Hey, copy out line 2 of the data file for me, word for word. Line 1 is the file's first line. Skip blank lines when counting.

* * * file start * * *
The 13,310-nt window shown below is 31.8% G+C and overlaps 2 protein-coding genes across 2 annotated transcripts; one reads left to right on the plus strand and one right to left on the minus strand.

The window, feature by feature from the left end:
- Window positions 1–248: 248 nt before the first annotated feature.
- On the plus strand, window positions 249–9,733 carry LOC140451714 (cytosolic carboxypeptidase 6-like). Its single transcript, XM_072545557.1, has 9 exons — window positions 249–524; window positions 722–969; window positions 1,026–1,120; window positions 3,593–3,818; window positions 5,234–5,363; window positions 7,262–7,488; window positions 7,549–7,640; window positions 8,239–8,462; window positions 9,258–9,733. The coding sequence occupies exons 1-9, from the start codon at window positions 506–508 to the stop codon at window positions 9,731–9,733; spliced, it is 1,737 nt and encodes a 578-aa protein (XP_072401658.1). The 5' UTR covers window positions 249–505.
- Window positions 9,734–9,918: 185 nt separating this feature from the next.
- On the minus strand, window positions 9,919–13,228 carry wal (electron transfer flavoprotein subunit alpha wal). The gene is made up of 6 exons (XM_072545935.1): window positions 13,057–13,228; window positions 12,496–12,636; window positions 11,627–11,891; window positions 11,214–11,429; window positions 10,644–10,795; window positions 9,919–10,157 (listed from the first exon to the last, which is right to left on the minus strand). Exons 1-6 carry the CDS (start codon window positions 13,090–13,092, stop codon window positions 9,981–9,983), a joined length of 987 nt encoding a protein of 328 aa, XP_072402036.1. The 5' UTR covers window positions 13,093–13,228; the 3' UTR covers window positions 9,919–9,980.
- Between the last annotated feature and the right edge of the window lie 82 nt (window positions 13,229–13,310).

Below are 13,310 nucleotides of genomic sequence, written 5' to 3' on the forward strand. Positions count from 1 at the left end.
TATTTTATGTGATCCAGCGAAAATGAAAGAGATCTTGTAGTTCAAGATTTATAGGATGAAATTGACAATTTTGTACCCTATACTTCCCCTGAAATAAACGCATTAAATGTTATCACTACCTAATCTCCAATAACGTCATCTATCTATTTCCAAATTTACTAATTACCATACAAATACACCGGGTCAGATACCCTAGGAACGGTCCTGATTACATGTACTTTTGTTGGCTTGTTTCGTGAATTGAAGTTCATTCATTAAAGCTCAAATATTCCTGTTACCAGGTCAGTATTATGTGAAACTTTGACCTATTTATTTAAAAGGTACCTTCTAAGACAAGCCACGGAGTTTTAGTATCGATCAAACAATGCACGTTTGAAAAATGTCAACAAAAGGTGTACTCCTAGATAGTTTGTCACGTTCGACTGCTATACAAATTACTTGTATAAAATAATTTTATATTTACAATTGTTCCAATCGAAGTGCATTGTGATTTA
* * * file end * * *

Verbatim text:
The window, feature by feature from the left end: